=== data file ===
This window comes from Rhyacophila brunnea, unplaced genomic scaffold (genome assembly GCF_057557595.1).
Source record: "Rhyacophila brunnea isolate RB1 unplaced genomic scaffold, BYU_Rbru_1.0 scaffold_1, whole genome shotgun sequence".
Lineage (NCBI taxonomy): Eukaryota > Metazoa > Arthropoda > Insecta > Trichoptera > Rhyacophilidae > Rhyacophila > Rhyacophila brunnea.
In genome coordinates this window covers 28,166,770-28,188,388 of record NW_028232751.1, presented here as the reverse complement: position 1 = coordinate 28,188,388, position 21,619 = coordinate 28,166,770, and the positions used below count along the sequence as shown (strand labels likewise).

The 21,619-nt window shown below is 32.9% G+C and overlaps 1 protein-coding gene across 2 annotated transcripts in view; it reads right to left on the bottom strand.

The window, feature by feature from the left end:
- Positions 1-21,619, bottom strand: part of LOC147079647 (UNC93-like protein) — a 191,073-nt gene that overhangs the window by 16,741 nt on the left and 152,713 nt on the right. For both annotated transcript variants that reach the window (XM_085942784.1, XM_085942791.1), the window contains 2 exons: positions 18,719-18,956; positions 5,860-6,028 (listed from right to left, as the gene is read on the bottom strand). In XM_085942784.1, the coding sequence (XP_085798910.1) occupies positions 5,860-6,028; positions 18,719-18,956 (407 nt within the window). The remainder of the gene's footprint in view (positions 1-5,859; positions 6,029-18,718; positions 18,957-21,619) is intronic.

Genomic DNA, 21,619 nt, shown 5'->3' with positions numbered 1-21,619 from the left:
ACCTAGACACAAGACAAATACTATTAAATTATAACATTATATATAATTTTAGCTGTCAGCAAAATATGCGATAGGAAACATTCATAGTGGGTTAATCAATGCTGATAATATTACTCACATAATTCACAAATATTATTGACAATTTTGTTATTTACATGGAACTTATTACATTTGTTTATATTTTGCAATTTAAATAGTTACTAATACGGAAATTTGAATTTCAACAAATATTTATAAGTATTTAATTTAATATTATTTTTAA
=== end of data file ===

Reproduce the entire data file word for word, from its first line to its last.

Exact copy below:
This window comes from Rhyacophila brunnea, unplaced genomic scaffold (genome assembly GCF_057557595.1).
Source record: "Rhyacophila brunnea isolate RB1 unplaced genomic scaffold, BYU_Rbru_1.0 scaffold_1, whole genome shotgun sequence".
Lineage (NCBI taxonomy): Eukaryota > Metazoa > Arthropoda > Insecta > Trichoptera > Rhyacophilidae > Rhyacophila > Rhyacophila brunnea.
In genome coordinates this window covers 28,166,770-28,188,388 of record NW_028232751.1, presented here as the reverse complement: position 1 = coordinate 28,188,388, position 21,619 = coordinate 28,166,770, and the positions used below count along the sequence as shown (strand labels likewise).

The 21,619-nt window shown below is 32.9% G+C and overlaps 1 protein-coding gene across 2 annotated transcripts in view; it reads right to left on the bottom strand.

The window, feature by feature from the left end:
- Positions 1-21,619, bottom strand: part of LOC147079647 (UNC93-like protein) — a 191,073-nt gene that overhangs the window by 16,741 nt on the left and 152,713 nt on the right. For both annotated transcript variants that reach the window (XM_085942784.1, XM_085942791.1), the window contains 2 exons: positions 18,719-18,956; positions 5,860-6,028 (listed from right to left, as the gene is read on the bottom strand). In XM_085942784.1, the coding sequence (XP_085798910.1) occupies positions 5,860-6,028; positions 18,719-18,956 (407 nt within the window). The remainder of the gene's footprint in view (positions 1-5,859; positions 6,029-18,718; positions 18,957-21,619) is intronic.

Genomic DNA, 21,619 nt, shown 5'->3' with positions numbered 1-21,619 from the left:
ACCTAGACACAAGACAAATACTATTAAATTATAACATTATATATAATTTTAGCTGTCAGCAAAATATGCGATAGGAAACATTCATAGTGGGTTAATCAATGCTGATAATATTACTCACATAATTCACAAATATTATTGACAATTTTGTTATTTACATGGAACTTATTACATTTGTTTATATTTTGCAATTTAAATAGTTACTAATACGGAAATTTGAATTTCAACAAATATTTATAAGTATTTAATTTAATATTATTTTTAA